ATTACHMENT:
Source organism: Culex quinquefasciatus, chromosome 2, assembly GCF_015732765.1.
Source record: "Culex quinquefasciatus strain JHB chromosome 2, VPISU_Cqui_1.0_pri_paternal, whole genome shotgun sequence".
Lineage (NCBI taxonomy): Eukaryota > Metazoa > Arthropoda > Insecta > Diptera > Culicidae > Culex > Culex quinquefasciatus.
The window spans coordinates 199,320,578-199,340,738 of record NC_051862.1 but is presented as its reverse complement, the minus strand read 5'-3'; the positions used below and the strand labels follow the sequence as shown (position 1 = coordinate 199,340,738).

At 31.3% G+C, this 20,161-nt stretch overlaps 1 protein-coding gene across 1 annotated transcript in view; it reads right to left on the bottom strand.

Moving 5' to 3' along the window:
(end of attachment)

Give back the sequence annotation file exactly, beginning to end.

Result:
Source organism: Culex quinquefasciatus, chromosome 2, assembly GCF_015732765.1.
Source record: "Culex quinquefasciatus strain JHB chromosome 2, VPISU_Cqui_1.0_pri_paternal, whole genome shotgun sequence".
Lineage (NCBI taxonomy): Eukaryota > Metazoa > Arthropoda > Insecta > Diptera > Culicidae > Culex > Culex quinquefasciatus.
The window spans coordinates 199,320,578-199,340,738 of record NC_051862.1 but is presented as its reverse complement, the minus strand read 5'-3'; the positions used below and the strand labels follow the sequence as shown (position 1 = coordinate 199,340,738).

At 31.3% G+C, this 20,161-nt stretch overlaps 1 protein-coding gene across 1 annotated transcript in view; it reads right to left on the bottom strand.

Moving 5' to 3' along the window: